Tech Note:
In the Quiet Zone
24 June 2019

¶ Above the Times headline, ghostly letters say, “To Find Real Solitude, You Have to Go Out of Range.” The story, by Pagan Kennedy, is about — or at least set in — the National Radio Quiet Zone, in and around Green Bank, West Virginia. At the center of this 13,000 square mile preserve stands the Green Bank Observatory, a campus of ultra-sensitive radio telescopes designed to detect the sound of a pin dropping on Alpha Centauri. Because the electro-magnetic waves generated microwave ovens, wifi networks (this means smartphones), and other supposedly indispensable appliances can short-circuit the observatory’s sensitive equipment, their use is not permitted within the Zone, home to about 150 people. Kennedy writes, 

I came in hopes of finding a certain kind of wildness and solitude.

While I must acknowledge that there is no wildness, at least above the occasional mouse, in my Yorkville apartment, I do quite well, I think, for solitude, even with a microwave and a wifi network. And a smartphone. My smartphone spends most of its time in my pocket, or face down on a tabletop (to protect its screen). Since I do not use it to read mail of any kind, but only to receive text messages and actual phone calls — and I don’t get many of either — I do not have occasion to look at the smartphone very often. I long ago (long before cellphones) learned that I don’t care for extended telephone conversations; too much vital human information is missing. And if Skype and FaceTime are the best we can do, there is very extensive room for improvement. At the same time, phones produce too much information, which may be why younger people prefer text messages: Just the texts, ma’am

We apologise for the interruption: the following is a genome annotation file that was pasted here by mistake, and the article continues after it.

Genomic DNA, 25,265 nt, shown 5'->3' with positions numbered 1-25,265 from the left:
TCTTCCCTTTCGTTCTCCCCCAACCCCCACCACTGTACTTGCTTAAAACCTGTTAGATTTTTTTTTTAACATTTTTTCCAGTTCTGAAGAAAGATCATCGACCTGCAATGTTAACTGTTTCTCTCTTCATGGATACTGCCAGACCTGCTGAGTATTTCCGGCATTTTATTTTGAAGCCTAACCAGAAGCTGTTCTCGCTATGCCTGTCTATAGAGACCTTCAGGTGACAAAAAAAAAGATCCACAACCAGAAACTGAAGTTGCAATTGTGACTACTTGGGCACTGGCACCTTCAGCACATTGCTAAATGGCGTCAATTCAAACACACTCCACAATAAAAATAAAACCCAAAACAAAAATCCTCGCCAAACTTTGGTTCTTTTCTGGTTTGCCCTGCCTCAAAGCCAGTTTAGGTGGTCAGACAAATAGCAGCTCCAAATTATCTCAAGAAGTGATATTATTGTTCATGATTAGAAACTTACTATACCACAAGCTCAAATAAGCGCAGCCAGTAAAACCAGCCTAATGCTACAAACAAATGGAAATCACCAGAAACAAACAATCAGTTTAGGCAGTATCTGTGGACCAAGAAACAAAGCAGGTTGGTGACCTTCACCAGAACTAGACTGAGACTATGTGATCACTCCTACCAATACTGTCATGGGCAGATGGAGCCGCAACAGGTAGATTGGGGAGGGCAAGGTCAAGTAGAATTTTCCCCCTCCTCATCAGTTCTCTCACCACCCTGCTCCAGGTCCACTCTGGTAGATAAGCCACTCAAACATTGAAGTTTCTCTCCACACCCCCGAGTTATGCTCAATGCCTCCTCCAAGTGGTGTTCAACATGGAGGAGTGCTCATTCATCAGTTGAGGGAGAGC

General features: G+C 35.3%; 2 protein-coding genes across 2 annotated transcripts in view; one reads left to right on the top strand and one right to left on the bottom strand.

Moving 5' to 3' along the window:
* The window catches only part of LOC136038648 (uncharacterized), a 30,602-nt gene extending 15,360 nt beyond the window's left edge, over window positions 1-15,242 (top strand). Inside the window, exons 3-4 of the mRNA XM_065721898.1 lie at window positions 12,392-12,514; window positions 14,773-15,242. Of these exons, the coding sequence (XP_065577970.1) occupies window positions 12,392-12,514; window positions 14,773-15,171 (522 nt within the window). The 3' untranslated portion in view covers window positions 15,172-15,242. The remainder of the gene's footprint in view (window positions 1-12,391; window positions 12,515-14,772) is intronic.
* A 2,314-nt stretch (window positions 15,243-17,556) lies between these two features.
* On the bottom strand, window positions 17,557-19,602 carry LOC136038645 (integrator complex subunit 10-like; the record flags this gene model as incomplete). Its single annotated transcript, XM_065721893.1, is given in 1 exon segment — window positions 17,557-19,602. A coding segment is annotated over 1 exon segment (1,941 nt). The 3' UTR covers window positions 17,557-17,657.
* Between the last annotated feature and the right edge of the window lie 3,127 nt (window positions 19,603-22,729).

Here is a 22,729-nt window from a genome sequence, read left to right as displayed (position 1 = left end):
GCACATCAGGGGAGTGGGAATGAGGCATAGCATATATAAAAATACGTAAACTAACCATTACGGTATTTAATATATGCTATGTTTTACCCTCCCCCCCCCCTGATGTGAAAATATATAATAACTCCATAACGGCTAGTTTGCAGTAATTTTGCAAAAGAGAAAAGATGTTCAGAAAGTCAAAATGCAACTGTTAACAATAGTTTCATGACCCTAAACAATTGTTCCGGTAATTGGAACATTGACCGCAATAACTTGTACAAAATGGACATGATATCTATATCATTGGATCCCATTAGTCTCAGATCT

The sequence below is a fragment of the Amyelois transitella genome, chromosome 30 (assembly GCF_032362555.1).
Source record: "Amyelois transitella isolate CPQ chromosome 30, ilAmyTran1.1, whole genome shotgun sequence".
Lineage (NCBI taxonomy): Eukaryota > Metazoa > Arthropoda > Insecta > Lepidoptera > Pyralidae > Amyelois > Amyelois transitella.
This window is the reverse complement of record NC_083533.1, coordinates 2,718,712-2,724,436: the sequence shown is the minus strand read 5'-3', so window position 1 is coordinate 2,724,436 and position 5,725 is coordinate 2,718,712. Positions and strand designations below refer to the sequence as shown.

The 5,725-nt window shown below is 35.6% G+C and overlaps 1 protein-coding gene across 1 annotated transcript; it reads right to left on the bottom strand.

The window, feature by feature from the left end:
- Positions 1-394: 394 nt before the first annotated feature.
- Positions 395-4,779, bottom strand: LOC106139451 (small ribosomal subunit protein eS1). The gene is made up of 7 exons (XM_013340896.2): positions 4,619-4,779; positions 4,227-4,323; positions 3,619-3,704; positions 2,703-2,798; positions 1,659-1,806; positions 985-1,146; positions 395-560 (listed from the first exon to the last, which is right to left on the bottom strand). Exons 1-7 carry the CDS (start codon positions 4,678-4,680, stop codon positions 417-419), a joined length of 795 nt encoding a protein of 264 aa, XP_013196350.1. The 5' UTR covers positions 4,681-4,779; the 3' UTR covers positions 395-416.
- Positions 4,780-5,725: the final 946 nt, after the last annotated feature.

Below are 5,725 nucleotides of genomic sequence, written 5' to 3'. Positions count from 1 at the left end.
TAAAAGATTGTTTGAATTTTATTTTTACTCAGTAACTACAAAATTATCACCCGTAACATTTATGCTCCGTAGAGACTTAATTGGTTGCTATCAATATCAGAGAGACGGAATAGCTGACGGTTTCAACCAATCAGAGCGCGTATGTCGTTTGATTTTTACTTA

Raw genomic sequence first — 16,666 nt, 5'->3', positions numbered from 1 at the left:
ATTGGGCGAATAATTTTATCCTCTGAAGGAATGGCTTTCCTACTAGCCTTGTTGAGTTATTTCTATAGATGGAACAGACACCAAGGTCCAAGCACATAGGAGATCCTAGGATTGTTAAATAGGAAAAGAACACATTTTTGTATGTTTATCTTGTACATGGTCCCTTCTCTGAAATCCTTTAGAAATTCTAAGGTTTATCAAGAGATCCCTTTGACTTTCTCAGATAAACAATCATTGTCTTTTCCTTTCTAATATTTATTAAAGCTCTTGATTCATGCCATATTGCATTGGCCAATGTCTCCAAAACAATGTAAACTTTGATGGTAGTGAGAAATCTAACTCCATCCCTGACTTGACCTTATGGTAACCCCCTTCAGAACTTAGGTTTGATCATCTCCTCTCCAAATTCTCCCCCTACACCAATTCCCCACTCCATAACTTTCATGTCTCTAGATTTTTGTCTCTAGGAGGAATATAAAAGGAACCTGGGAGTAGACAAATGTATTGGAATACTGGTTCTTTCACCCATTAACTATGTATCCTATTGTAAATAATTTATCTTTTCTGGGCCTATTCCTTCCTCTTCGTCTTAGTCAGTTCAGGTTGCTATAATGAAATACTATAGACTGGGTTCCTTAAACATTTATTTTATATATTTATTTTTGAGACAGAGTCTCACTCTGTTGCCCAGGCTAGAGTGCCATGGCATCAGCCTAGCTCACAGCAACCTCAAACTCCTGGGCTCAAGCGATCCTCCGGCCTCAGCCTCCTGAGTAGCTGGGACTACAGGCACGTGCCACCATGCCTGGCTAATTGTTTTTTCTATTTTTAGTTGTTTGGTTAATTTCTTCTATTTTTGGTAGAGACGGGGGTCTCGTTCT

Mr Holstine said that here in Green Bank, “I use the internet, and then I walk away.” But on the outside, people are “connected all the time,” he added. “They get a text and have to look at it. For a lot of people, the choice seems like it has disappeared. The phone is part and parcel to everything they do, including work. It’s the tail wagging the dog.” 

After a few days here, almost entirely off-line, I felt I knew what he meant: The world outside the mountains now seemed mad to me, too.

I am heartened to report that, when I look down onto 87th Street from my balcony, most of the people on the sidewalk, even those walking alone, appear not to be holding smartphones, much less looking at them. Perhaps this is because they are carrying shopping or pushing strollers. But they don’t appear to be impatient with their full-hands situations. On the contrary, they seem as content as anyone can be with daily life in Manhattan. 

(The hip people are said to live on the other side of 14th Street. They’re welcome to it.)

It’s true that I will drop anything to take a call from my wife, Kathleen — heralded by the Bell Tower ringtone that elates me even before I hear her voice. I would find it difficult to manage in the National Radio Quiet Zone if she were not with me. Happily, I don’t have to go to West Virginia for peace and quiet. Growing up with an ever-louder and more rackety media barrage (starting with car radios and those incredibly annoying telephone rings), I’ve learned to weed my life of unwanted noise and other intrusions. You don’t have to do without the modcons. You simply have to discover how much nicer it is to manage with less from them. 

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